But to make matters worse, the story is so incredibly predictable that it’s on the verge of being embarrassing. I couldn’t help but wonder why this film wasn’t made by Disney Entertainment or some other type of family oriented film company where the stories follow a certain set of rules in telling a simple narrative. I literally slapped myself in the face when the hordes of animals came charging in, attacking the humans towards the end. In that moment, my exact words were “how Hollywood of them.” There are no decisions or actions made by any character that comes as a surprise and truly is a disappointment on the literary side of things. I’m not trying to imply that the message of the film isn’t incredibly moralistic and powerful, I only wish James Cameron hadn’t of used an easy and unoriginal way of telling a truly moving story.
On the other hand, what an incredible piece of visual artistry! James Cameron was right when he said this will be the film in which all other CGI based films will be judged. If it hadn’t of been for the brilliant special effects, animation, and acting, I would have been bored out of my mind. The creatures of the planet Pandora had the same affect that Spielberg’s dinosaurs had in his adaptation of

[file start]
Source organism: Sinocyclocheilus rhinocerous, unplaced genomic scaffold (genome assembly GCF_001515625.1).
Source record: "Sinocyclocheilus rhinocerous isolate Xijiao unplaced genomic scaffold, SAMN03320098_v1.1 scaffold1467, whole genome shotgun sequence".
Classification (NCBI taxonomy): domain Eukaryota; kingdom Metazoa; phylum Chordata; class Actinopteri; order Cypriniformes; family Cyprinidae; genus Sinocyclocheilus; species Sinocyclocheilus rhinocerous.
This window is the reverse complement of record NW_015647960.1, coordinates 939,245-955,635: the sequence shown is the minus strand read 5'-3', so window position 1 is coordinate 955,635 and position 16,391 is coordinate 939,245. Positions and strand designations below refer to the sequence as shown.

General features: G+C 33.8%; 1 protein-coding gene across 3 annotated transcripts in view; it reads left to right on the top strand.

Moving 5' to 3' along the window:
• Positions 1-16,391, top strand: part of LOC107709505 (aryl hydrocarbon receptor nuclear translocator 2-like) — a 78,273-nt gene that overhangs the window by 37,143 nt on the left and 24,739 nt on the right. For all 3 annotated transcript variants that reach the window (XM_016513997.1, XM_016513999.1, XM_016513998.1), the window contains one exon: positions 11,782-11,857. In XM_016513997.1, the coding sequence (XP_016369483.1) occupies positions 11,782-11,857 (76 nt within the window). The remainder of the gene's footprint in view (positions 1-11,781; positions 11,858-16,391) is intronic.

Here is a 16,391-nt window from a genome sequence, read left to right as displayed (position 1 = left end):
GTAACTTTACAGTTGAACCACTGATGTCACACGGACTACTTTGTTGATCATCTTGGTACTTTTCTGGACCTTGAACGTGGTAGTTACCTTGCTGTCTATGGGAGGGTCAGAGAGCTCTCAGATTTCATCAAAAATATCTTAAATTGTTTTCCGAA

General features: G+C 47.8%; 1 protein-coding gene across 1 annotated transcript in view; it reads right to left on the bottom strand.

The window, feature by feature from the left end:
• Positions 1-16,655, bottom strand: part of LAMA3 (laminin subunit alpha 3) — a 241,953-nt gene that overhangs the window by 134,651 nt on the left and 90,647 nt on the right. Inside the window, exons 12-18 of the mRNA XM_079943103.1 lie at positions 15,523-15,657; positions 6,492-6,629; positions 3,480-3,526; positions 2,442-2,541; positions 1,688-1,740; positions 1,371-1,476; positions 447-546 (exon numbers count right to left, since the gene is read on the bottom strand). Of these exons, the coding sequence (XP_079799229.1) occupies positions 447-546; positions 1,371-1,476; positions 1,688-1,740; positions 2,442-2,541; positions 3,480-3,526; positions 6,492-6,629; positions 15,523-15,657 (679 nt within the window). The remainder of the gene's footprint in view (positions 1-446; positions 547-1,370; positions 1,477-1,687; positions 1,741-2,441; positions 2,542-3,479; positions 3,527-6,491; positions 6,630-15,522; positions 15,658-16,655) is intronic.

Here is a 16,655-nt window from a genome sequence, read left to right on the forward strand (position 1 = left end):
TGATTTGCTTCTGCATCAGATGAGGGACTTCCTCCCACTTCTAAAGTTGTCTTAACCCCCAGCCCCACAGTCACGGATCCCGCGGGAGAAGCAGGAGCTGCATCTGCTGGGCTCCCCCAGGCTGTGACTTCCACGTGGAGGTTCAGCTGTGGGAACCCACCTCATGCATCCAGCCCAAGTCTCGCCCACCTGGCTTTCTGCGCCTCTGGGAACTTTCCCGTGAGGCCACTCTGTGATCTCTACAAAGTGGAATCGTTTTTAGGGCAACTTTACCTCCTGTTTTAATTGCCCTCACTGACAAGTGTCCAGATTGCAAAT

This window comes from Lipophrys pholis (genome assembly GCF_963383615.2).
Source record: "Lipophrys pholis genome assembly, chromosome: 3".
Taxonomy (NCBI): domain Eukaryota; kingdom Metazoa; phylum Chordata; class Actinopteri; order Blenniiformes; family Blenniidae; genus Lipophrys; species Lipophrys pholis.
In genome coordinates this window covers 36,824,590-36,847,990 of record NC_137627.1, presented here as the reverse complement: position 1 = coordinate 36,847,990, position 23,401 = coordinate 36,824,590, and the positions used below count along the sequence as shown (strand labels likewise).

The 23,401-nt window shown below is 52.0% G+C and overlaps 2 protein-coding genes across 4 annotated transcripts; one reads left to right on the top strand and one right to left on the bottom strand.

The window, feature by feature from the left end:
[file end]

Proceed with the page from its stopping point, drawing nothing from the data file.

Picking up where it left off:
. The disconnect between what was real and what was animated was virtually non-existent. The intricate detailing of the air crafts all the way down to the native clothing was perfect and undeniably superior to anything that has hit the big screen in the history of film making. Jurassic Park
The world of Pandora in and of itself is enough of a sight to see, let alone all of its creatures and inhabitants. The animation team hired to put this world together should be given an Oscar for their undoubtedly tiresome work. Every blade of grass, every flower, tree, grain of said, leaf, etc, were all perfected down to its tiniest detail. How some people can say it’s immensely cheaper to make an animated film rather than a live action film have no idea what kind of work it takes to recreate the world on an animated level. Avatar is a landmark in innovative and remarkable CGI technology.
I can honestly say this is FAR from being the best film I’ve ever seen. With its absolutely horrid and predictable plot, along side all of the recycled movie themes and unoriginality within the script; I just can’t justly say this film was good. In fact, as far as the script is concerned, I would say it’s downright awful! But everything else that encompasses this film, especially it’s visual aspects, I would say it’s definitely worth going to see. I will never own this movie, but might rent it or watch it via Netflix, purely to gaze on its visual mastery. But even then, it won’t compare to seeing it on the big screen.
Rating: 5 out of 10 stars.